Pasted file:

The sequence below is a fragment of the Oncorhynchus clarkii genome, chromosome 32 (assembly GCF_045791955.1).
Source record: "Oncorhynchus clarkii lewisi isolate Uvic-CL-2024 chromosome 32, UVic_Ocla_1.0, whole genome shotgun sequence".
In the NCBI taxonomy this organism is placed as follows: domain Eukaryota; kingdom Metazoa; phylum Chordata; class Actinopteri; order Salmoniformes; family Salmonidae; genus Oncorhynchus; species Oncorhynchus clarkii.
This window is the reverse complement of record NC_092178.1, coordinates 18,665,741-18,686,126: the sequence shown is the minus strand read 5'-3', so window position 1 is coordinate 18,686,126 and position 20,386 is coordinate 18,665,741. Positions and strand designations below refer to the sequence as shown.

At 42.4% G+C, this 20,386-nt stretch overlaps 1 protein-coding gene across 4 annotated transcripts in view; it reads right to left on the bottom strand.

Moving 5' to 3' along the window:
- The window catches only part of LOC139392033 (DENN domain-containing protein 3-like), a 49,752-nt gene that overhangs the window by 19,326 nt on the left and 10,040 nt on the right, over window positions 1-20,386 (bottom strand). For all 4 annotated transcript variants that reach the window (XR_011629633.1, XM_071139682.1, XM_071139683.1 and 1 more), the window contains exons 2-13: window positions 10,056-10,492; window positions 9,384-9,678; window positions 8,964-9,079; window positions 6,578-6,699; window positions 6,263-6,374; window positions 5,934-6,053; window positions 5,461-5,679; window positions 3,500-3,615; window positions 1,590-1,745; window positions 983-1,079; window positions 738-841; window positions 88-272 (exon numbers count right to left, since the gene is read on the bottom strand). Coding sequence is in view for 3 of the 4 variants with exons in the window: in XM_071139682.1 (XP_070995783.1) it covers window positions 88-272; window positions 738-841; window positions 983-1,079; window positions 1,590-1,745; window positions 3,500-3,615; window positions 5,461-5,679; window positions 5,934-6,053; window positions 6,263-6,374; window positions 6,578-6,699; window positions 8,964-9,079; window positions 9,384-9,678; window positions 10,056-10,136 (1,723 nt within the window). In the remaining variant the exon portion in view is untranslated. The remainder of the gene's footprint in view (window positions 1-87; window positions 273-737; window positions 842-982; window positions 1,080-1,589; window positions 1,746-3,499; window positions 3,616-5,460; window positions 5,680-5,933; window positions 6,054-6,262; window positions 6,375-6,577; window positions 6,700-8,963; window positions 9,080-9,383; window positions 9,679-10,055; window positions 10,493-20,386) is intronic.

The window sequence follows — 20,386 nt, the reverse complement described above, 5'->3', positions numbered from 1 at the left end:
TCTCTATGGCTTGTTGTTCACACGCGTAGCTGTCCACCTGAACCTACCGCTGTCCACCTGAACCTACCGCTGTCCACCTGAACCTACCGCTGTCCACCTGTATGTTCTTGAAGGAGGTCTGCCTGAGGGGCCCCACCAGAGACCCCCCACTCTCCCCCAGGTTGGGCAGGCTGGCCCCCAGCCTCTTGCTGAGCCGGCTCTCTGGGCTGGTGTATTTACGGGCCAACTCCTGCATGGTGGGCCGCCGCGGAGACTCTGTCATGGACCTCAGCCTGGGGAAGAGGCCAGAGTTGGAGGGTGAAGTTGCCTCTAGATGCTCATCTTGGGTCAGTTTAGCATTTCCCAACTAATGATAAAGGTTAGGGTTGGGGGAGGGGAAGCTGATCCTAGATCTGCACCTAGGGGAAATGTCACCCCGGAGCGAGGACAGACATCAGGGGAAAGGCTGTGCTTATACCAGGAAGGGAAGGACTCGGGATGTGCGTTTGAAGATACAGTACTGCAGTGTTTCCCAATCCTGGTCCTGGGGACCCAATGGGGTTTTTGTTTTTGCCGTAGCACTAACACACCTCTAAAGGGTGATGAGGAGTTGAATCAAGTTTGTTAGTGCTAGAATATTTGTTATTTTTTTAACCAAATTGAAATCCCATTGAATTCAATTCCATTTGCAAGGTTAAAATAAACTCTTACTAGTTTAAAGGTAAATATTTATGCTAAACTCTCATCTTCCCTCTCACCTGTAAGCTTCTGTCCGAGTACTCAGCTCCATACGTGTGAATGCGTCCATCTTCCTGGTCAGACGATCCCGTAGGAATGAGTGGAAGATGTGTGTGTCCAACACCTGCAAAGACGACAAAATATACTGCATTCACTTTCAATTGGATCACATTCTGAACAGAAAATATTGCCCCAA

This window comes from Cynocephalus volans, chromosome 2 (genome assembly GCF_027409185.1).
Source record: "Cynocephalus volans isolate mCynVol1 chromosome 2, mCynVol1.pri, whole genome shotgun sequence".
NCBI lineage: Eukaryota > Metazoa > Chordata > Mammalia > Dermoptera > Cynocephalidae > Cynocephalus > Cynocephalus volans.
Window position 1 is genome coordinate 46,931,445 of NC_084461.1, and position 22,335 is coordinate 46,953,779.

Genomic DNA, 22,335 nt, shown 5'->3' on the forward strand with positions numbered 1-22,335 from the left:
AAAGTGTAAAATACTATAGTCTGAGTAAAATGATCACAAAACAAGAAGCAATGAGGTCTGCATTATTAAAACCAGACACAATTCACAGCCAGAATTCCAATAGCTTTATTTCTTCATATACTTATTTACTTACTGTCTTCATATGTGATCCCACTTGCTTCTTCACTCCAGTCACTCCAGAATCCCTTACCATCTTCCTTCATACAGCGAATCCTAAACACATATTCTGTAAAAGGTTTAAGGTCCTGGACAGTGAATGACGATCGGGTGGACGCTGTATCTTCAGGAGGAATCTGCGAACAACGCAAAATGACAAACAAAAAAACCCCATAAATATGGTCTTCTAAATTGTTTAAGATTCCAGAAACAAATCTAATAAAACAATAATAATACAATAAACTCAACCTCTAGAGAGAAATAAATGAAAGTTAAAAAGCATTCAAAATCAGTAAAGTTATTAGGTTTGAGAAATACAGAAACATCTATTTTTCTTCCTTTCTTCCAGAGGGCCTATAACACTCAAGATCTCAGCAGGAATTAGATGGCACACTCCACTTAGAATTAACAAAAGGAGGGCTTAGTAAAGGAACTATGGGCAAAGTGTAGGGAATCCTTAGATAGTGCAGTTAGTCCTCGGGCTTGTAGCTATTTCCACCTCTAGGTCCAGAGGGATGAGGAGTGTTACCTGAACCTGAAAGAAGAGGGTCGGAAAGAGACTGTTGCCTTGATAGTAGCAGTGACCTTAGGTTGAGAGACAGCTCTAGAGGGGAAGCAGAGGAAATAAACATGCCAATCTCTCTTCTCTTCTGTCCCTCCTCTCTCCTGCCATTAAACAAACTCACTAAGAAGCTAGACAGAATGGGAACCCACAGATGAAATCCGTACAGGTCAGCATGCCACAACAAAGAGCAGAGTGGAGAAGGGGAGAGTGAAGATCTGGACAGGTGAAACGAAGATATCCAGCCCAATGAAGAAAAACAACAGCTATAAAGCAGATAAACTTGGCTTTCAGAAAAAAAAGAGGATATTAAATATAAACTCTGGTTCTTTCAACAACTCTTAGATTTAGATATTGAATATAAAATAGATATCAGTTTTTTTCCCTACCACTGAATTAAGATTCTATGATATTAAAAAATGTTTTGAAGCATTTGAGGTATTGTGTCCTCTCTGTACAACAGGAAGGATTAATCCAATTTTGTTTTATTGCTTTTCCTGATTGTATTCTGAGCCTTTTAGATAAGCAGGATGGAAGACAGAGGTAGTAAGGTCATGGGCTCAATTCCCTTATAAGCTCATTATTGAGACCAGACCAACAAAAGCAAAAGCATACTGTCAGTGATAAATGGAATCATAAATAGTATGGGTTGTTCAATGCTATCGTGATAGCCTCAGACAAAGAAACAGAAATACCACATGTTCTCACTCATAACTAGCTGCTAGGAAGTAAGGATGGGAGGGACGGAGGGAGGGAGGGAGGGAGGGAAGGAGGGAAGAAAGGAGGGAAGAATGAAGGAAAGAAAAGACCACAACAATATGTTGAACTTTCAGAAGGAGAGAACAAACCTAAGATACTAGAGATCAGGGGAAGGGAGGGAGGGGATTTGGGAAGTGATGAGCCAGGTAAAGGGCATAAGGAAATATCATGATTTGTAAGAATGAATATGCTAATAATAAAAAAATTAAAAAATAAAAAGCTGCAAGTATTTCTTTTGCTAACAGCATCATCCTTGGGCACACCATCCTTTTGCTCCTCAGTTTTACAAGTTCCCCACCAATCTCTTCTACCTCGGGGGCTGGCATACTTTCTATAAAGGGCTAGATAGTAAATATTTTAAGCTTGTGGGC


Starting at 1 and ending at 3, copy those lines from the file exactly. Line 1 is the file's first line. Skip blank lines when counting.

The sequence below is a fragment of the Oncorhynchus clarkii genome, chromosome 32 (assembly GCF_045791955.1).
Source record: "Oncorhynchus clarkii lewisi isolate Uvic-CL-2024 chromosome 32, UVic_Ocla_1.0, whole genome shotgun sequence".
In the NCBI taxonomy this organism is placed as follows: domain Eukaryota; kingdom Metazoa; phylum Chordata; class Actinopteri; order Salmoniformes; family Salmonidae; genus Oncorhynchus; species Oncorhynchus clarkii.